For her book about Western Canadian alienation, author Mary Janigan chose to provocatively echo the Alberta bumper-sticker of the 1980s, Let the Eastern Bastards Freeze in the Dark. Our reviewer Roger Gibbins, who has just stepped down as head of the Canada West Foundation based in Calgary, is critical of that choice of title, which he says places too much emphasis on the conflict between the West and the rest, and not enough on nation-building. Otherwise, he gives Janigan top marks.
First there were the Occupy protests – on Wall Street and later around the world. Now come the Occupy books, trying to sort out who the occupiers were and what the occupations meant. Zeroing in on two of the many titles published this season, one written by Judy Rebick and the other edited by Kalle Lasn of Adbusters, reviewer Greg Shupak calls the books “a corrective to mainstream media coverage of the movement that, on the whole, ran from hostile to lazy.”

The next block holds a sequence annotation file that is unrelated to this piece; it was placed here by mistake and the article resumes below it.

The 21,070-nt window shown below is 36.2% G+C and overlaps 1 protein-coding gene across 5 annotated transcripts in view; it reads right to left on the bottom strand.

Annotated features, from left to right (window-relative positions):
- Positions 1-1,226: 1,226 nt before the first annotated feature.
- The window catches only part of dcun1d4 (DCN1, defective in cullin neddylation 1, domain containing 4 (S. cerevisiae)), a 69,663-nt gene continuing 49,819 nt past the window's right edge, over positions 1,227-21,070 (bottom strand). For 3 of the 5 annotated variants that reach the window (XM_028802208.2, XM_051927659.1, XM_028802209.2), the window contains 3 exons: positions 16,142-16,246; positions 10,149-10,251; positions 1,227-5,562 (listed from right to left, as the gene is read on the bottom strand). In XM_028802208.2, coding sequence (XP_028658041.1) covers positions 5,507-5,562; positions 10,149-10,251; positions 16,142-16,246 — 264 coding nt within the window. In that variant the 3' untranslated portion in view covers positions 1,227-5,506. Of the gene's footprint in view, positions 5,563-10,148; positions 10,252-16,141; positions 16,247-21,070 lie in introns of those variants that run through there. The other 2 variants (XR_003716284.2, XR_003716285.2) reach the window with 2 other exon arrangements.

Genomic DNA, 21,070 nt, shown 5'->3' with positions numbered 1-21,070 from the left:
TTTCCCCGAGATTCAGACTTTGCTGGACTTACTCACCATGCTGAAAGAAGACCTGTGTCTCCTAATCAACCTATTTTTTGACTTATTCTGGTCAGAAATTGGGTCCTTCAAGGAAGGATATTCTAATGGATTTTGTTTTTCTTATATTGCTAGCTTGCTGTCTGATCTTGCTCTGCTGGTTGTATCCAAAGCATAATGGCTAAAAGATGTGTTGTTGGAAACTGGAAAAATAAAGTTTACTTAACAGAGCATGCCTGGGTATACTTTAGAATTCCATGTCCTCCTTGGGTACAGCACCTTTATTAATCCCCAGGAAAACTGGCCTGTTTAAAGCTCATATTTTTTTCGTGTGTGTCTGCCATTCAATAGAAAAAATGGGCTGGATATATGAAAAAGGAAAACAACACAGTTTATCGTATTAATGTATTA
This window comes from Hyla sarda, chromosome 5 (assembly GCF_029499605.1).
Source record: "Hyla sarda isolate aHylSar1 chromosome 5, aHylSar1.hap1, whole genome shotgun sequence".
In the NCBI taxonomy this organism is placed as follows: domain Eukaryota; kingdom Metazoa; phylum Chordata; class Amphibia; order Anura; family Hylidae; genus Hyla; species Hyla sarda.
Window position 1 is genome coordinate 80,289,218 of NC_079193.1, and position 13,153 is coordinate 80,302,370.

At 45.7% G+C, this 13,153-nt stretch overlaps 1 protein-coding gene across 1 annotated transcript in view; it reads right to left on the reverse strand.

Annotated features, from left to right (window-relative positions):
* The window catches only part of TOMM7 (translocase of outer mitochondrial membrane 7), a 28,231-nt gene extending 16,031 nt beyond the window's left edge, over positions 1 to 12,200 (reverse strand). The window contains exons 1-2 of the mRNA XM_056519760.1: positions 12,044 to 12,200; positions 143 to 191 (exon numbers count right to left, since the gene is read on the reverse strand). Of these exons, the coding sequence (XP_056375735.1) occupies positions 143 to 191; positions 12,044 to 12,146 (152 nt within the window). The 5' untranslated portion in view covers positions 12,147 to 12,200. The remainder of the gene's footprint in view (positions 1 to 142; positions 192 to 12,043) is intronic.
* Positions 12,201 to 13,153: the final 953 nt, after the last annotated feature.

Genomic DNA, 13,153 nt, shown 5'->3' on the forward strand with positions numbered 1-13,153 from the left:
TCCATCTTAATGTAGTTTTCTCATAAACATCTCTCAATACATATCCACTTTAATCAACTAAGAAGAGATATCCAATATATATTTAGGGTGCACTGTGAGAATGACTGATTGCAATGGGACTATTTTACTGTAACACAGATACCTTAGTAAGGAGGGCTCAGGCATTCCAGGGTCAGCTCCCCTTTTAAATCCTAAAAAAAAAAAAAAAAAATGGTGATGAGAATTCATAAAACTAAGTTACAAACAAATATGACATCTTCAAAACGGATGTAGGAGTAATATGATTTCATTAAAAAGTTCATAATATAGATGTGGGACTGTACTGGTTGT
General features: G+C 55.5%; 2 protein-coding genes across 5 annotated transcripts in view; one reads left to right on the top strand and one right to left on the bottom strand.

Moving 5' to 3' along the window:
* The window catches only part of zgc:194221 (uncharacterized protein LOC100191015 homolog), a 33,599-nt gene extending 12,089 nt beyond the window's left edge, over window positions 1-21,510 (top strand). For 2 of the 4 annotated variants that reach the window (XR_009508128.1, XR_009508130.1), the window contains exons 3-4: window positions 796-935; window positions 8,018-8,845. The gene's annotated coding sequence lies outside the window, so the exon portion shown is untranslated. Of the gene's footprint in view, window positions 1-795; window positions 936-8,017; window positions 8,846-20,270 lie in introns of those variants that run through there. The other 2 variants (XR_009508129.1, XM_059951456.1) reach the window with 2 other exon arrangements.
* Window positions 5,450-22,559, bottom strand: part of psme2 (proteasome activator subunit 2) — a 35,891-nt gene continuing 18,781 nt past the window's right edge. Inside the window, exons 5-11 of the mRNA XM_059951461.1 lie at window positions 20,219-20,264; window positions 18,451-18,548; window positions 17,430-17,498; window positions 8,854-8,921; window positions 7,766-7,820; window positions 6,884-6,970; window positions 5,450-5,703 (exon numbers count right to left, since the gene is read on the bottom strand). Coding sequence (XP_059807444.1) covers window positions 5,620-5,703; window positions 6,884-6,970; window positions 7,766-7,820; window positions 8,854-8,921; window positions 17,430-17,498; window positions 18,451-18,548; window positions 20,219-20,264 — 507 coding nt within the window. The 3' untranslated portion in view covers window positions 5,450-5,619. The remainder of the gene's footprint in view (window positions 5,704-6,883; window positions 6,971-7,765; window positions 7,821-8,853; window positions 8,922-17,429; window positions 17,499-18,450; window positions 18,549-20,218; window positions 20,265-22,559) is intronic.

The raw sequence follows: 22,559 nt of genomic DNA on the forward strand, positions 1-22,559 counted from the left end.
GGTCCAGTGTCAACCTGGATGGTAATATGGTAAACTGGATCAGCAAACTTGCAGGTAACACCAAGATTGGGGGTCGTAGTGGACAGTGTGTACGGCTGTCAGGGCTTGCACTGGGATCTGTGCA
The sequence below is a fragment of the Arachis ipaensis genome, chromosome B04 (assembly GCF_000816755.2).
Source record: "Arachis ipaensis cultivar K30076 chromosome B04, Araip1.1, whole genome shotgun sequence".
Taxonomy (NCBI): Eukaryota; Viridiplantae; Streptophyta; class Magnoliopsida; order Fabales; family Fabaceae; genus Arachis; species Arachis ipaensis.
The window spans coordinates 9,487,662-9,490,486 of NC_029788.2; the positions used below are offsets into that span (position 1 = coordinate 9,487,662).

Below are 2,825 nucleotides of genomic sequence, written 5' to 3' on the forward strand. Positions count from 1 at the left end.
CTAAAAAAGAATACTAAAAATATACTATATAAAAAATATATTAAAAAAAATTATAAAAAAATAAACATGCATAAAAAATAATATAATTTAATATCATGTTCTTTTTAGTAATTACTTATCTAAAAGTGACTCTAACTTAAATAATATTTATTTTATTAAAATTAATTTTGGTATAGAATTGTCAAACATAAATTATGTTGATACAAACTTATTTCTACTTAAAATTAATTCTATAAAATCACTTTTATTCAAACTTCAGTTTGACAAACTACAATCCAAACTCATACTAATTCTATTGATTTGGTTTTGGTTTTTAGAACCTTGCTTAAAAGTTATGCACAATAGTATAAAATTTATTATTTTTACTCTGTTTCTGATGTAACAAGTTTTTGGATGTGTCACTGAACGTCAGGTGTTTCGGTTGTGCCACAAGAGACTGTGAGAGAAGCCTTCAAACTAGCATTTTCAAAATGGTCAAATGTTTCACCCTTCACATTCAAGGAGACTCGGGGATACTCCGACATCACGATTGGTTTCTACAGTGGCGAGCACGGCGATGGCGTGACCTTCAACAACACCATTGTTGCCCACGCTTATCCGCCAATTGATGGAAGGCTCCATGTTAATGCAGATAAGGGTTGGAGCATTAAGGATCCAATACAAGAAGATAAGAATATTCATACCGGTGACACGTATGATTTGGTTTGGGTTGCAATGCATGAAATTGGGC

Although he is not entirely taken with Katherine Monk‘s Joni: The Creative Odyssey of Joni Mitchell, music critic Carl Wilson does enjoy the way the book takes us back to “Joni-land” – “full of frozen rivers, bottle-green back alleys and blue dive bars, open-tuned weather systems and sprung-rhythm grandfather clocks, ecstatic peaks and bullshit mountains.”
Quite a trip. Bronwyn Drainie Editor